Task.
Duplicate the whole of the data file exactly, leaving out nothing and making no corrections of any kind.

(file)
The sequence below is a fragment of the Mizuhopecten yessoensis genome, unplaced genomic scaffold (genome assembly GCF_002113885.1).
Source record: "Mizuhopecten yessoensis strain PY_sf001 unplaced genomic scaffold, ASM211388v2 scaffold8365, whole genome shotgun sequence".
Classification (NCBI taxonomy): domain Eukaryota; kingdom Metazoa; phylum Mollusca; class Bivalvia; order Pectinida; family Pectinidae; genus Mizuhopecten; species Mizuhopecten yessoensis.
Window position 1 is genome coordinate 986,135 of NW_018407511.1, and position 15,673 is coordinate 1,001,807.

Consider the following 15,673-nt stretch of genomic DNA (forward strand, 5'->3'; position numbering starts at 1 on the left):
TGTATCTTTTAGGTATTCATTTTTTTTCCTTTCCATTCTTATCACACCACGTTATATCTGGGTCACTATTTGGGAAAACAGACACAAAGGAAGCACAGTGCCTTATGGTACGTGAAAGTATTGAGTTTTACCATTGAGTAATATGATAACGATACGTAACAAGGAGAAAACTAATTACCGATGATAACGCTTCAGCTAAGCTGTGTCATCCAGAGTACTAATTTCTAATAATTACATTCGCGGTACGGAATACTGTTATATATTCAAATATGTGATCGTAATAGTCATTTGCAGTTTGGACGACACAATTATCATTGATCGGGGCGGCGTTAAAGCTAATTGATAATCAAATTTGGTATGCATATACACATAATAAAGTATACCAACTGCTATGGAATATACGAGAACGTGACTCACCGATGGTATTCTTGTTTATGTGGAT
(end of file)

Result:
The sequence below is a fragment of the Mizuhopecten yessoensis genome, unplaced genomic scaffold (genome assembly GCF_002113885.1).
Source record: "Mizuhopecten yessoensis strain PY_sf001 unplaced genomic scaffold, ASM211388v2 scaffold8365, whole genome shotgun sequence".
Classification (NCBI taxonomy): domain Eukaryota; kingdom Metazoa; phylum Mollusca; class Bivalvia; order Pectinida; family Pectinidae; genus Mizuhopecten; species Mizuhopecten yessoensis.
Window position 1 is genome coordinate 986,135 of NW_018407511.1, and position 15,673 is coordinate 1,001,807.

Consider the following 15,673-nt stretch of genomic DNA (forward strand, 5'->3'; position numbering starts at 1 on the left):
TGTATCTTTTAGGTATTCATTTTTTTTCCTTTCCATTCTTATCACACCACGTTATATCTGGGTCACTATTTGGGAAAACAGACACAAAGGAAGCACAGTGCCTTATGGTACGTGAAAGTATTGAGTTTTACCATTGAGTAATATGATAACGATACGTAACAAGGAGAAAACTAATTACCGATGATAACGCTTCAGCTAAGCTGTGTCATCCAGAGTACTAATTTCTAATAATTACATTCGCGGTACGGAATACTGTTATATATTCAAATATGTGATCGTAATAGTCATTTGCAGTTTGGACGACACAATTATCATTGATCGGGGCGGCGTTAAAGCTAATTGATAATCAAATTTGGTATGCATATACACATAATAAAGTATACCAACTGCTATGGAATATACGAGAACGTGACTCACCGATGGTATTCTTGTTTATGTGGAT